The evolving nature of the market provides an opportunity to analyse the regulatory challenges, many which lie behind the consumer protection framework under the National Energy Customer Framework (NECF) and the Australian Consumer Law (ACL). The Commission will describe three examples to underline specific regulatory challenges that have been identified to start the second stage of the consumer protections review. The examples are the following:

  • Distributed energy resources (DER)
  • embedded networks
  • bulk hot water.

Customer protection for distributed energy resources

The NECF was originally developed with the view that all small consumers would be supplied through the interconnected electricity system and would need to enter a retail contract to access energy supply. However, as technology has developed, many products and services, such as solar and battery systems, are now provided by different entities (other than traditional retailers) and the roles of both retailers and these new entities is becoming less distinct.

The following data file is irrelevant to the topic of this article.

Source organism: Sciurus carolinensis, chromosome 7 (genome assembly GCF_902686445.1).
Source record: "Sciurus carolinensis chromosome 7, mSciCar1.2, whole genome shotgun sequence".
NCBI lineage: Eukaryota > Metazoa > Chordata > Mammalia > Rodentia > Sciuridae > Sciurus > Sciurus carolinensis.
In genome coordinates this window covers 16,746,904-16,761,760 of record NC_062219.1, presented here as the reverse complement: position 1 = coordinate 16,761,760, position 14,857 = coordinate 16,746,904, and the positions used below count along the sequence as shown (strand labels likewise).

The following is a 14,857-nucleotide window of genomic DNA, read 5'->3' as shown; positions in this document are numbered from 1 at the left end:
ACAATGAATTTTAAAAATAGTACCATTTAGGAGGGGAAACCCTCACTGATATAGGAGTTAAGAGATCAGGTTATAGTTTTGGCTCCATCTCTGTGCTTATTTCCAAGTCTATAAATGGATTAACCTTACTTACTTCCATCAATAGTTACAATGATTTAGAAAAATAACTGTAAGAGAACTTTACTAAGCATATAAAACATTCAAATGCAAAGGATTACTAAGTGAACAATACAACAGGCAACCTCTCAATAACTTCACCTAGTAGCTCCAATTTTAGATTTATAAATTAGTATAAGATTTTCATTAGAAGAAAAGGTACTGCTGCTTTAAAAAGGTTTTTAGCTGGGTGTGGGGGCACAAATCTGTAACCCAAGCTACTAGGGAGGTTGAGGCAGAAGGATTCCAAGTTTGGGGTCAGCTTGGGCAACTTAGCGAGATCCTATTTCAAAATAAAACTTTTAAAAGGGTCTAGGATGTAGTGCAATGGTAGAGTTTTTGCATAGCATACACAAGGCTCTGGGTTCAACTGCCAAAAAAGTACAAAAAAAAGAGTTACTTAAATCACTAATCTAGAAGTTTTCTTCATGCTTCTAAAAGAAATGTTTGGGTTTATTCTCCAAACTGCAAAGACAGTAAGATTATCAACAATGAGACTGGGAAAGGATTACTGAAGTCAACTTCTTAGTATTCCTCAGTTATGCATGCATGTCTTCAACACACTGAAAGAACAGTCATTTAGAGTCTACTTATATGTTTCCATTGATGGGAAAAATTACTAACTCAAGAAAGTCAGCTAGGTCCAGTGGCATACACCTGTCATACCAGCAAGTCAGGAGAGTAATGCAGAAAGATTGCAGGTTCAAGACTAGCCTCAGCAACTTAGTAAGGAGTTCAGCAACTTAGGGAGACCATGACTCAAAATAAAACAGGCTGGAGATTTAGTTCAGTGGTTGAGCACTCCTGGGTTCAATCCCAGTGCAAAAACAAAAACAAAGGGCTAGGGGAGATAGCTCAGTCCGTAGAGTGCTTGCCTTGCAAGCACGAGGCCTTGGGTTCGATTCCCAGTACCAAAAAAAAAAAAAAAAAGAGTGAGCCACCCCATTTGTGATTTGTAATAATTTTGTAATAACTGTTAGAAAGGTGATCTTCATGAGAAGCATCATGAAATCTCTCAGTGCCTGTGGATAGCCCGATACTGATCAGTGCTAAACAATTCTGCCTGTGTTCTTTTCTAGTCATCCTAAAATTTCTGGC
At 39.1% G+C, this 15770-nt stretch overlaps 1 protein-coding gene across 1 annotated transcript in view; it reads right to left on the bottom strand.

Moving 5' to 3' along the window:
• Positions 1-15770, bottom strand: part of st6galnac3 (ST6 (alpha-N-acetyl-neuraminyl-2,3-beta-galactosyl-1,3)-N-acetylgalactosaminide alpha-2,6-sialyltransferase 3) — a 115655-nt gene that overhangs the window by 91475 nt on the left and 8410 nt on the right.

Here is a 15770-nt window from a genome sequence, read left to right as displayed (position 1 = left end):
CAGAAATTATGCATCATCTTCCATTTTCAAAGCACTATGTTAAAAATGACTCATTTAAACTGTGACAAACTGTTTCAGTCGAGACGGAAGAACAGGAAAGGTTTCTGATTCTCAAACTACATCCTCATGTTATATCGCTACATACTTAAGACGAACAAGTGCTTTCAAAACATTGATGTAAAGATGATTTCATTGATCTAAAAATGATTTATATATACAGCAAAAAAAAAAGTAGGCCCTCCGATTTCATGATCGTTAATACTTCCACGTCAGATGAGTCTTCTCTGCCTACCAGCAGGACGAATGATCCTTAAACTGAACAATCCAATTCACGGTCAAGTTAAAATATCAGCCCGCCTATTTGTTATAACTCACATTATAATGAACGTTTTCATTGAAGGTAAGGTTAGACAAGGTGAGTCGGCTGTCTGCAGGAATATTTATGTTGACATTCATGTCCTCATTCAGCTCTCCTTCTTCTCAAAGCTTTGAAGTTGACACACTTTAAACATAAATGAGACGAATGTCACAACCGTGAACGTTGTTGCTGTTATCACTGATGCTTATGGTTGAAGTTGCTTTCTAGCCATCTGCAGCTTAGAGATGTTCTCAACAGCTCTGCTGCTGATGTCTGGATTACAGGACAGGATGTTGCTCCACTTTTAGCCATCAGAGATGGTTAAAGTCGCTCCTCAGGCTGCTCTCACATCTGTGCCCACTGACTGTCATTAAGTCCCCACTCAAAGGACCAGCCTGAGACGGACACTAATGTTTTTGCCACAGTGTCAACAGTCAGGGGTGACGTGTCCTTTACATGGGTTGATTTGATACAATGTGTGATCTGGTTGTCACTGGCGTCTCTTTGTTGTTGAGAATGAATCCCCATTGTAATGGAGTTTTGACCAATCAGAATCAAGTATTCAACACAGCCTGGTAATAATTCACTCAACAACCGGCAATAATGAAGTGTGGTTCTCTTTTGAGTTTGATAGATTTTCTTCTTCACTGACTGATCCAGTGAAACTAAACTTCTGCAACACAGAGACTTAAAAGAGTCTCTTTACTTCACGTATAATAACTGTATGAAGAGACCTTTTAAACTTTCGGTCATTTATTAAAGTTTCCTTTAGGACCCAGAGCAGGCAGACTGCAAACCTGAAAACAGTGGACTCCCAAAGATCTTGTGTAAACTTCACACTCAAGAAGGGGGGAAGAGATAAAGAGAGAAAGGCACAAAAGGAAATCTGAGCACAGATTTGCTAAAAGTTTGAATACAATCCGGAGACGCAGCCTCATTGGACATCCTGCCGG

Currently, the NECF and ACL can apply in different ways depending on the way in which an energy related product or service is provided. Consumers who invest in DER may not have the same protections as customers of traditional grid-supplied electricity. Further, it may not always be clear to a customer what the correct avenue is to resolve a particular complaint relating to DER products. 

Solar PV and battery system bought from a third party

Under the NECF, the sale of electricity to consumers is prohibited unless the seller holds a current retailer authorisation or an exemption. Where energy is supplied by an exempt seller, the ACL applies in addition to any conditions placed on the exempt seller under the NECF through their exempt seller authorisation.